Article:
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Neck Pain Should Be Taken Seriously

Chronic neck pain affects thousands of people each year and has many different causes. Issues range from the simple, such as muscular pain from sleeping in an awkward position, to the more serious, such as spinal stenosis. If you are experiencing neck pain that lasts more than a few days, is severe or is accompanied by radiating pain or numbness into the arm, you should seek medical assistance. Board-certified pain management physicians are experienced in identifying the various sources of neck pain.

With an accurate diagnosis, the most effective treatment can be determined that may relieve your pain and may prevent further or potentially permanent damage.

Recognizing the Cause

Musculoskeletal neck pain is generally the result of one of three types of injury: trauma, chronic overuse or degenerating age-related disease. Traumatic injuries from a fall or accident can result in a number of conditions, including whiplash, herniated discs and muscle strains. Chronic overuse can put strained muscles and discs at further risk for injury during even simple activities such as sitting at a computer too long, gardening, golfing, aerobics and housework. Furthermore, as we age, our necks also become more susceptible to osteoarthritis, disc degeneration and spinal stenosis. These conditions may progress slowly over the years, potentially leading to chronic pain that is typically positional and intensifies during or after certain activities.

Diagnosing the Source

Like most medical conditions, effective treatment starts with accurate diagnosis. Although diagnosing neck pain can be tricky due to overlapping symptoms, advanced imaging technology enables physicians to see problems more clearly. Tests such as x-ray, CT scan, and MRI are frequently used. In some cases, bone scan, discogram, EMG or myelogram may be necessary for a more comprehensive examination.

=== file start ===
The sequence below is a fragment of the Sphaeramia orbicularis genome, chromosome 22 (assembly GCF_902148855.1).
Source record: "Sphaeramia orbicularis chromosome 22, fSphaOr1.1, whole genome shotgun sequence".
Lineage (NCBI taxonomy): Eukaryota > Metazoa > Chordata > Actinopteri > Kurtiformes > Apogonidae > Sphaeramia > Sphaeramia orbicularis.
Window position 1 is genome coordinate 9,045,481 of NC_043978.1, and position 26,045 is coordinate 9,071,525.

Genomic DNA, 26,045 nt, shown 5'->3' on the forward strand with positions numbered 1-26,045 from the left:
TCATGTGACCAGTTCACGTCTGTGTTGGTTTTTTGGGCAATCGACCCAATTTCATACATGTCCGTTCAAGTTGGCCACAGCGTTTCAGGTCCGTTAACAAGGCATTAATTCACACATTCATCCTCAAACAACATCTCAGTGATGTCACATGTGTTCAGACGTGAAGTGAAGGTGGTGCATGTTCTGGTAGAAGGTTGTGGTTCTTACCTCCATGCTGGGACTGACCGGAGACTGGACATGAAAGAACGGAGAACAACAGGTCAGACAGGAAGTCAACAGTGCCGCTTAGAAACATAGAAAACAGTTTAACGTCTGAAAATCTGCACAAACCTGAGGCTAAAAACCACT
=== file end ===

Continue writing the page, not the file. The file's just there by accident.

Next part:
Resolving the Pain

Despite its complexity, more than 95 percent of neck pain can be resolved without surgery. In some cases, simple measures such as anti-inflammatory medications, heat or cold applications, physical therapy, exercise and traction are all that’s needed. Depending n the diagnosis, more sophisticated procedures may be recommended. Targeted trigger point injections relax stubborn knots of muscle. Epidural or facet joint injections may reduce pain for several months or even years. Facet joint radiofrequency neurotomy creates a longer-lasting, potentially permanent result by obstructing the nerve supply to an injured vertebral joint. Advanced regenerative treatments, such as prolotherapy and platelet rich plasma therapy, are specifically designed to promote natural healing of joints and ligaments, relieving pain by improving strength and stability. All of these procedures can be performed safely in a medical office setting, effectively resolving neck pain without general anesthesia, hospitalization or prolonged recovery.